There was a jester on the underground, but his presence seemed to be bothering no one. They were all too busy looking at their shoes, or at the posters on the sides above the windows, or being certain only to make eye contact with friends. The bells on his hat and sleeves jangled as the train banked and dipped along the tunnel of the northern line. He was watching them, arcing his head gently from person to person, watching them read and stare and wait. He noticed things, the way a hand gripped a rail, or the way someone shifted weight from one leg to another to account for the shifting train. He noticed brands of shoes and titles of magazines. His eyes were thin, peering out from behind ragged mascara.
A hiss appeared over the hidden speakers, declaring the rapid approach of Camden Town station, and that to reach Edgware or Mill Hill East a change here would be necessary.
Most of the people crowded out through the sliding doors and followed exit signs and climbed stairs like rats in a tube, tickets ready to pass through the gates. The jester moved slowly with deliberate steps. People hurried past him, curving around and hunching shoulders to get by. They eyed his peppermint coloured costume with suspicion and amusement.
The people emerged from the network of tunnels and dispersed into the sunlight joining the crowds on the high street and becoming absorbed into them. The jester sauntered out, unhurried, looking about him with slow turns of the head which surrounded him with the delicate sounds of the bells.
He emerged from the stale darkness onto the high street, sunlight glaring from shop windows, he thinned his eyes further. Saturday on Camden high street, it was littered with black leather and eyeliner, Mohawks and fishnets. His skin-tight costume of white and green diamonds, which flared at the sleeves and ankles, looked almost at home here. Hats much like his own were on sale in some of the shops.
A man approached him, topless and sunburnt he walked with a drunk stagger. “Hey,” he said. The jester stopped and turned to face him. The man smelt of hot whiskey. “Have you got some money? I got burnt and need to buy some cream or something.” The man turned away from him, revealing a blistered scald on the back of his neck.
“Some bastard threw hot water at me.” The man said, struggling to articulate himself through his own apparent drunkenness. The burn was slick and glinted in the sunlight, which beat down upon it heavily, causing it to rend and cook further. The man turned back to the jester. “I need some cream.”
The jester looked at his face, unshaven, bruised in places. He stared directly into his eyes and when the man looked back into his he seemed to sober, he stopped swaying, stood perfectly still.
The jester’s mouth turned upwards slightly at the corners as the sensation of burning appeared on his neck. He could feel the water landing, searing the skin and boiling the flesh The mans face fell into a blank and after a few moments the jester looked away and continued walking down the high street. The man turned to watch him go and staggered slightly as though his drunkenness had returned to him in an instant. The sun beat down once more onto his burn and he winced in pain. He reached his hand around and seemed surprised to feel the bubbled, open wound.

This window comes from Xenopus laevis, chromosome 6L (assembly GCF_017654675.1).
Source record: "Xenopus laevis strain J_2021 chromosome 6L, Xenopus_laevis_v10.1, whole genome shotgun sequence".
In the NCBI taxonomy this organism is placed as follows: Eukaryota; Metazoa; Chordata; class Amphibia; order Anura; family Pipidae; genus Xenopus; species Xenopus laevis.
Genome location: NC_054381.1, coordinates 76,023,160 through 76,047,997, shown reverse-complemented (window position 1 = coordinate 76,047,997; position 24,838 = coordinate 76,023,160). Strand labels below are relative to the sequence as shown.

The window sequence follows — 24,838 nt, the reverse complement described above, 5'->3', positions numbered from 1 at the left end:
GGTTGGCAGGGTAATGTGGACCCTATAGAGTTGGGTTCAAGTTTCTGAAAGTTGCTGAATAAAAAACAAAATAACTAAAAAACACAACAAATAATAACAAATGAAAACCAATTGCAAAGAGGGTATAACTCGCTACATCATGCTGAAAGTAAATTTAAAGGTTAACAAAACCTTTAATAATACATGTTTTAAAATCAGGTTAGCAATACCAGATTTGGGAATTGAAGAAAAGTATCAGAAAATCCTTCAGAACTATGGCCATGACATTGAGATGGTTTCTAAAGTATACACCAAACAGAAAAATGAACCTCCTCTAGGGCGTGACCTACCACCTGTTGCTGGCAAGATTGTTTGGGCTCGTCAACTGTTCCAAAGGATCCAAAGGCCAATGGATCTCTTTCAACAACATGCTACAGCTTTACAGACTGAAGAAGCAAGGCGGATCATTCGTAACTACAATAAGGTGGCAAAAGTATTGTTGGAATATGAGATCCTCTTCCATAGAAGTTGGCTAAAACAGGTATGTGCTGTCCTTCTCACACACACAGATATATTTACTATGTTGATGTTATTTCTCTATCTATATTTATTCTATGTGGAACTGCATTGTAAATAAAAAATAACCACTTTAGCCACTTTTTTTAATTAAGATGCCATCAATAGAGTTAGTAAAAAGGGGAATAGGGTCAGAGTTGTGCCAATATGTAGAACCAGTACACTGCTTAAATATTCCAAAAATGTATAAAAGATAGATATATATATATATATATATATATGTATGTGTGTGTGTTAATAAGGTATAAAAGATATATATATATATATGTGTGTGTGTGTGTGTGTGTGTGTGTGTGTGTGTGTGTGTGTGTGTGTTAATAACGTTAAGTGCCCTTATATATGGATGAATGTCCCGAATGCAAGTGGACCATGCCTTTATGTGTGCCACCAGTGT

Further down the high street the jester had stopped and was standing still. The path was thick with people. He began to move, the motion causing the bells to ring in a slow, demented rhythm. Slowly he danced, his arms flowing around him, his feet stepping and turning and lifting. The people turned to watch him as they walked past. He flicked his wrists and ankles to ring the bells as he danced, his movements were slow and graceful and perfectly in time with the sound he was creating. Some people stopped to watch, a few dropped coins, and he modified his dance to allow the sound of the coins hitting the ground to become a part of the rhythm.
As he danced he looked around at the people, looking directly into their eyes. He turned his attention from person to person. The rhythm of the bells increased its speed and his dance became more complicated, more exotic as he spun and weaved his body in ever more dramatic steps. The crowd had grown, all stood watching the jester with unblinking eyes, mouths agape.
As he danced he could feel something rising within him. With smooth arcs of the head he looked at the people, locking eyes and then turning to another, allowing his body to move in majestic swathes around his gaze. At first he felt thirsty, a desire to drink. And then something else, lust, bubbling beneath the surface of his thoughts. He felt a nicotine addiction, a sense of urgency, of lateness. He felt relaxed and angry and anxious and happy simultaneously. He felt alcohol surging in his bloodstream, the pain of a new tattoo, a memory of a television program and of a sexual encounter.
The people stood motionless watching, a blur of white and green mixed smoothly with the gentle sound of the bells, which slowed down as they stared. Gradually the jester decreased his movements, lessened the grandeur of his dance and extinguished the rhythm until he also was standing still. He took one last look at the people, turning his head carefully, causing no sound. He took one last moment of the feelings that floated in his mind and his nerves before snapping his eyes away and walking back towards the train station.
The crowd stood silent for a moment, no thoughts going through their minds, no feelings in their nerves. And one by one the desires and needs and emotions returned to them, leaving with a sense of surprise as they experienced these things as if for the first time, but leaving no memory at all of the jester, or his peppermint costume.
Copyright © 2003 by Toby Wallis